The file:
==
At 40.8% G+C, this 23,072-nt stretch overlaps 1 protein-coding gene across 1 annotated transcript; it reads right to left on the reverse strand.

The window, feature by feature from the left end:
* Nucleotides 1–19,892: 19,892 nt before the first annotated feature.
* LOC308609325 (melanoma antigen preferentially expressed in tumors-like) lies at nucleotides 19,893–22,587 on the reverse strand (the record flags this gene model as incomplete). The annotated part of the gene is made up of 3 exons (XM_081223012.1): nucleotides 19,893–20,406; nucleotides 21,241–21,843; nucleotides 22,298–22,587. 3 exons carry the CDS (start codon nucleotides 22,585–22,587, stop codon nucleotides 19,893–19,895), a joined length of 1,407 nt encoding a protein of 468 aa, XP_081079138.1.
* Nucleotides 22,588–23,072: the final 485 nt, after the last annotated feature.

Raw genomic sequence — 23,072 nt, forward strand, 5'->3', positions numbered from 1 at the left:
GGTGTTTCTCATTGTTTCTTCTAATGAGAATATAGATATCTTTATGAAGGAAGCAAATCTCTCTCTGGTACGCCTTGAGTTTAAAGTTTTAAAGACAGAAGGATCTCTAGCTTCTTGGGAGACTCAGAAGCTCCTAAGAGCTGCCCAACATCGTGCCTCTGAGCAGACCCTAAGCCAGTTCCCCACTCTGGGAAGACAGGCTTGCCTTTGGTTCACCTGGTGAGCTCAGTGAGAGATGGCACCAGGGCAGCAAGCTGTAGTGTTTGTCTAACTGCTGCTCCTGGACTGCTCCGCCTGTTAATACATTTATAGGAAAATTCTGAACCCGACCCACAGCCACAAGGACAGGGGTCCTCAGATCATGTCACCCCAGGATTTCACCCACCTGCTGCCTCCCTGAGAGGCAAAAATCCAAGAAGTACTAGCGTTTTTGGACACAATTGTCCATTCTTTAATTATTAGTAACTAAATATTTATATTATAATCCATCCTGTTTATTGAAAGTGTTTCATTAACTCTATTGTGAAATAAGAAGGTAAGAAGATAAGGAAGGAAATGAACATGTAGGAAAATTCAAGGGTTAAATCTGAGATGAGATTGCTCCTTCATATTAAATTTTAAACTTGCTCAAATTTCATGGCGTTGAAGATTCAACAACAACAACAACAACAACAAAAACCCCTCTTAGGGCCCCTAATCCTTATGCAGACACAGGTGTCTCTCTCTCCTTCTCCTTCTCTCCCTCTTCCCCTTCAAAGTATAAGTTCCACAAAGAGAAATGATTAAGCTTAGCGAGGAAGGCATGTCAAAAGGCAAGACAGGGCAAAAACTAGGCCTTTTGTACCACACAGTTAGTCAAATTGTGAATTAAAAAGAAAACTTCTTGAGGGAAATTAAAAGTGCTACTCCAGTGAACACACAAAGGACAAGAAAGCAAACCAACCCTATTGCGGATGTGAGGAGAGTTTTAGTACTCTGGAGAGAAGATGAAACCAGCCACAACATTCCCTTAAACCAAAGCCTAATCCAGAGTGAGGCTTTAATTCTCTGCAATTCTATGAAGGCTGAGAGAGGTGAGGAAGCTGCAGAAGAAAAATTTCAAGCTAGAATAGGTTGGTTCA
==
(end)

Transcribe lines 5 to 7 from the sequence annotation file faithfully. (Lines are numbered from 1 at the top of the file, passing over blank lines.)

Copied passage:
* Nucleotides 22,588–23,072: the final 485 nt, after the last annotated feature.

Raw genomic sequence — 23,072 nt, forward strand, 5'->3', positions numbered from 1 at the left:
GGTGTTTCTCATTGTTTCTTCTAATGAGAATATAGATATCTTTATGAAGGAAGCAAATCTCTCTCTGGTACGCCTTGAGTTTAAAGTTTTAAAGACAGAAGGATCTCTAGCTTCTTGGGAGACTCAGAAGCTCCTAAGAGCTGCCCAACATCGTGCCTCTGAGCAGACCCTAAGCCAGTTCCCCACTCTGGGAAGACAGGCTTGCCTTTGGTTCACCTGGTGAGCTCAGTGAGAGATGGCACCAGGGCAGCAAGCTGTAGTGTTTGTCTAACTGCTGCTCCTGGACTGCTCCGCCTGTTAATACATTTATAGGAAAATTCTGAACCCGACCCACAGCCACAAGGACAGGGGTCCTCAGATCATGTCACCCCAGGATTTCACCCACCTGCTGCCTCCCTGAGAGGCAAAAATCCAAGAAGTACTAGCGTTTTTGGACACAATTGTCCATTCTTTAATTATTAGTAACTAAATATTTATATTATAATCCATCCTGTTTATTGAAAGTGTTTCATTAACTCTATTGTGAAATAAGAAGGTAAGAAGATAAGGAAGGAAATGAACATGTAGGAAAATTCAAGGGTTAAATCTGAGATGAGATTGCTCCTTCATATTAAATTTTAAACTTGCTCAAATTTCATGGCGTTGAAGATTCAACAACAACAACAACAACAACAAAAACCCCTCTTAGGGCCCCTAATCCTTATGCAGACACAGGTGTCTCTCTCTCCTTCTCCTTCTCTCCCTCTTCCCCTTCAAAGTATAAGTTCCACAAAGAGAAATGATTAAGCTTAGCGAGGAAGGCATGTCAAAAGGCAAGACAGGGCAAAAACTAGGCCTTTTGTACCACACAGTTAGTCAAATTGTGAATTAAAAAGAAAACTTCTTGAGGGAAATTAAAAGTGCTACTCCAGTGAACACACAAAGGACAAGAAAGCAAACCAACCCTATTGCGGATGTGAGGAGAGTTTTAGTACTCTGGAGAGAAGATGAAACCAGCCACAACATTCCCTTAAACCAAAGCCTAATCCAGAGTGAGGCTTTAATTCTCTGCAATTCTATGAAGGCTGAGAGAGGTGAGGAAGCTGCAGAAGAAAAATTTCAAGCTAGAATAGGTTGGTTCA